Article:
Toria Sheffield
December 06, 2017 1:12 pm

On Monday, December 4th, singer Timothy Heller came forward to accuse her former friend and “The Voice” contestant Melanie Martinez of rape. Heller alleges that Martinez pressured her into having non-consensual sex over the course of two days.

Heller and Martinez apparently met at a show in which they both performed in 2014 and soon became close friends — even though Heller openly admits that the power dynamic was unbalanced and that she had a hard time saying no to Martinez.

One night, Martinez invited Heller to her home for a two-night sleepover, and proceeded to make unwanted sexual advances.

In screenshots of several Notes posted to Twitter, Heller wrote that Martinez initially began questioning her about her sexual preferences and attempted to make physical contact — which Heller says she at first refused and laughed off. However, the next night, Martinez allegedly asked Heller to get high with her. She then continued to pressure and push her friend for hours. Heller wrote,

Heller wrote that she’s coming forward with her story to remind others that, “Girls can rape girls. Best friends can rape best friends. Friendship does not equal consent.”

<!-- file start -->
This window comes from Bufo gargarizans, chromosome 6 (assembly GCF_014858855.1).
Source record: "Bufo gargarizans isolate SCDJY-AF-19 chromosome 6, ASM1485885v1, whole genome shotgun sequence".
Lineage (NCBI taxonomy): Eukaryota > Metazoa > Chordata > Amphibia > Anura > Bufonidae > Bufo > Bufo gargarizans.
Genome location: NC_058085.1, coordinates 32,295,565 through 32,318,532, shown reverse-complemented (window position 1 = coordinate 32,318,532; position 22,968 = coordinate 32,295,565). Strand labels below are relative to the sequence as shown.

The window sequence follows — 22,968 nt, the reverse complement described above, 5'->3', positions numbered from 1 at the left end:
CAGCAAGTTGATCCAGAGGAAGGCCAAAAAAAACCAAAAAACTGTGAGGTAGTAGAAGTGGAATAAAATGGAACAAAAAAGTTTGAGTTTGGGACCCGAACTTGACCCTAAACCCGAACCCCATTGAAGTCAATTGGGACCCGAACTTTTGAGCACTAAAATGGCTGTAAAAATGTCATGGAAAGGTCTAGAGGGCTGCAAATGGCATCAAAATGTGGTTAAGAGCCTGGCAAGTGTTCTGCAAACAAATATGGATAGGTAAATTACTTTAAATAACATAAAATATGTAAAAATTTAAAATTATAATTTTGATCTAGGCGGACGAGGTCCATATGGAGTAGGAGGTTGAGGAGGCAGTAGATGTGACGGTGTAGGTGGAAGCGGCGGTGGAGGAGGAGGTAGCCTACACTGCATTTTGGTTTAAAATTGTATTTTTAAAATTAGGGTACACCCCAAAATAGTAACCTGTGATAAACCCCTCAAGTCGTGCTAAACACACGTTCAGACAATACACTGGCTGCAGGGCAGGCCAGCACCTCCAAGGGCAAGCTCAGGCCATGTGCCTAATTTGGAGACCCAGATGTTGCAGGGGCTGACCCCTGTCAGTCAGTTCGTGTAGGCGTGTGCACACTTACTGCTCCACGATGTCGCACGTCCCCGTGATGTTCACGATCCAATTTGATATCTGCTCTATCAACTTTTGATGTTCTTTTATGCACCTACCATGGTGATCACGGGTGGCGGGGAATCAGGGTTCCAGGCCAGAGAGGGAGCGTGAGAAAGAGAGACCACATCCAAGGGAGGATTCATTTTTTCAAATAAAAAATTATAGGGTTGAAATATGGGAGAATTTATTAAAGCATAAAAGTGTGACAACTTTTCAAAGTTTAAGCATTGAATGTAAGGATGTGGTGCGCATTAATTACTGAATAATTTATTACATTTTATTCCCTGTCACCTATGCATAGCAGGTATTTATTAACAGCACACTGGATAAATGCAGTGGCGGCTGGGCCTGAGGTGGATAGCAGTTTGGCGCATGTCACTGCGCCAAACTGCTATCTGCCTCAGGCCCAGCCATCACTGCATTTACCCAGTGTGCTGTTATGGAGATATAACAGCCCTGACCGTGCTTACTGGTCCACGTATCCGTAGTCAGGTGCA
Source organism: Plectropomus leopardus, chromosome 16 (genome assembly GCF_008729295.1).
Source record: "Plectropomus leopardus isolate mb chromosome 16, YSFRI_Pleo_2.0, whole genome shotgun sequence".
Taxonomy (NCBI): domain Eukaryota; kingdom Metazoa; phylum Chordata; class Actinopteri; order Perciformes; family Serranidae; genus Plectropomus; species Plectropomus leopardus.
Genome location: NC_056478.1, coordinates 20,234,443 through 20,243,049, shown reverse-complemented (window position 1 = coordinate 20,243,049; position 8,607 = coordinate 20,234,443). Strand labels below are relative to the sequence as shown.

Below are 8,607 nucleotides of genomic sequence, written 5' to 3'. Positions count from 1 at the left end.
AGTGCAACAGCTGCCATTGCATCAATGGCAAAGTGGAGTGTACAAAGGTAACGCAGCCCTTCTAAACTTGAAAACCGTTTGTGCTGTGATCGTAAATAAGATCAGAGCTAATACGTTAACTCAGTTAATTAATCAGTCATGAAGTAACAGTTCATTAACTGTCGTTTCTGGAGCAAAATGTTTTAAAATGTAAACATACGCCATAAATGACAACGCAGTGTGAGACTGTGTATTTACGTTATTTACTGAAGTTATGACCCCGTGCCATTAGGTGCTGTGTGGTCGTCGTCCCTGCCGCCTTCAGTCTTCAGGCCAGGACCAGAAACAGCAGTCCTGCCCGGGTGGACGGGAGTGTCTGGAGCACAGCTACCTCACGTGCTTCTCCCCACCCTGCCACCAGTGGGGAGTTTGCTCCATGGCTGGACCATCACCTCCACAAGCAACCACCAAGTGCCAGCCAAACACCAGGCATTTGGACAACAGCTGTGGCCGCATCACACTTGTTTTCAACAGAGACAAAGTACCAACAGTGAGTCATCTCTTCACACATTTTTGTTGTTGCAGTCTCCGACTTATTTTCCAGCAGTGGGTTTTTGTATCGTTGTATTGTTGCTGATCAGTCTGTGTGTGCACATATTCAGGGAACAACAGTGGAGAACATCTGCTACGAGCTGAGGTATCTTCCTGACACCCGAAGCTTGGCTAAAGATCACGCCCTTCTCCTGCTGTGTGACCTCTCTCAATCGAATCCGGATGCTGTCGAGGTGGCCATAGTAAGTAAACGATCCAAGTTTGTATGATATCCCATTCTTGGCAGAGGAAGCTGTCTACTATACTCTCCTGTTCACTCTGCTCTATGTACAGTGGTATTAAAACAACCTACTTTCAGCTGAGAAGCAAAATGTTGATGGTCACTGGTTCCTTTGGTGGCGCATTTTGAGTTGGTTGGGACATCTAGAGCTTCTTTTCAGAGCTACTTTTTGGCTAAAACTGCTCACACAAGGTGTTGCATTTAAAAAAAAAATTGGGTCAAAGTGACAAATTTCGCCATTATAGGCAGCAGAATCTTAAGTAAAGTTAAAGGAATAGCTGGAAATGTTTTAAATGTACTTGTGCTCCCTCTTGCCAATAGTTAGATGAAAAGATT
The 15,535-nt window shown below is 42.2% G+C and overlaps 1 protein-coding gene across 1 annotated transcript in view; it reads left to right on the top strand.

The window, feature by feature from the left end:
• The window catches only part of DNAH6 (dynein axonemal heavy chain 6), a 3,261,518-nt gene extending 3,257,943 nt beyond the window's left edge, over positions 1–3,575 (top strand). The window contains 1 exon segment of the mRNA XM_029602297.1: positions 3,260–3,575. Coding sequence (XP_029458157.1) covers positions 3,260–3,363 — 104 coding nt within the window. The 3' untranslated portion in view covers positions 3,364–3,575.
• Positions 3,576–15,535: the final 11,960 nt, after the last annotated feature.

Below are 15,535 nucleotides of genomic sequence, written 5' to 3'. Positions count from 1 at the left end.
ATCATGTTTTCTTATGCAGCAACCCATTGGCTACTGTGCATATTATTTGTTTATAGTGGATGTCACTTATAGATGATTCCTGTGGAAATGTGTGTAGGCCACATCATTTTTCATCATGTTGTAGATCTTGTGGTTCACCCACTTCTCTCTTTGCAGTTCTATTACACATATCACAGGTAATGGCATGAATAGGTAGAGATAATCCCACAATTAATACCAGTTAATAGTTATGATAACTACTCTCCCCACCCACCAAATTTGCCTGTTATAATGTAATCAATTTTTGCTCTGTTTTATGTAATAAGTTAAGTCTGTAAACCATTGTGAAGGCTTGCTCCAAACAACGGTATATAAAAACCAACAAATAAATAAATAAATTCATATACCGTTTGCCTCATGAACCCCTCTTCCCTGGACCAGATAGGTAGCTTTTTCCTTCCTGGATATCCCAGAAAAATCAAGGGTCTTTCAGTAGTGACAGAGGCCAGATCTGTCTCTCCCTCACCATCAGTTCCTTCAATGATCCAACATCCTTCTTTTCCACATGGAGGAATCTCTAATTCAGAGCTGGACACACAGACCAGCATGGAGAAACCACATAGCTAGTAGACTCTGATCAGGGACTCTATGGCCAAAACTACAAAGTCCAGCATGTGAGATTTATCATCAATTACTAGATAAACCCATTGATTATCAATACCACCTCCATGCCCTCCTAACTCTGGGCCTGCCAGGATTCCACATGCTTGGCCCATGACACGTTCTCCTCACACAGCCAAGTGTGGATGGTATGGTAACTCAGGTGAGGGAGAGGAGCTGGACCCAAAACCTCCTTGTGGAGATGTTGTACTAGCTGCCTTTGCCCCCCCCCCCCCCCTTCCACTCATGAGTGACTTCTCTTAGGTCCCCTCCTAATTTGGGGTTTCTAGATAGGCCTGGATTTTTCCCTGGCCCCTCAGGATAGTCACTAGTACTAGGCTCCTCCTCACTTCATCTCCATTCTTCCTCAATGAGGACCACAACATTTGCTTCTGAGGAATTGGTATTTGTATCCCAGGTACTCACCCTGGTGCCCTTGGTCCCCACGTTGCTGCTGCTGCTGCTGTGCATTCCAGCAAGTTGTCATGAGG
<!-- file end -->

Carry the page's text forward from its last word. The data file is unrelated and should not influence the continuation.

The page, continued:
Martinez has since responded to the accusations via Twitter, writing,

Regardless of what happened that night, Heller makes a critical point: Rape and sexual assault can and does happen between friends — and it can also happen among women. We must always take accusations seriously and ensure the person accused is held accountable, no matter who they are. Furthermore, not only does no always mean no, but someone not pushing or shoving you during the act doesn’t mean it’s consensual. Several states now even have “affirmative consent” laws in development, meaning that just not saying no is not enough to serve as consent — both parties must actively say yes.

Heller’s post brings up several critical points in the conversation on sexual assault, and we thank her for speaking out. We stand with her — and all victims — of sexual abuse.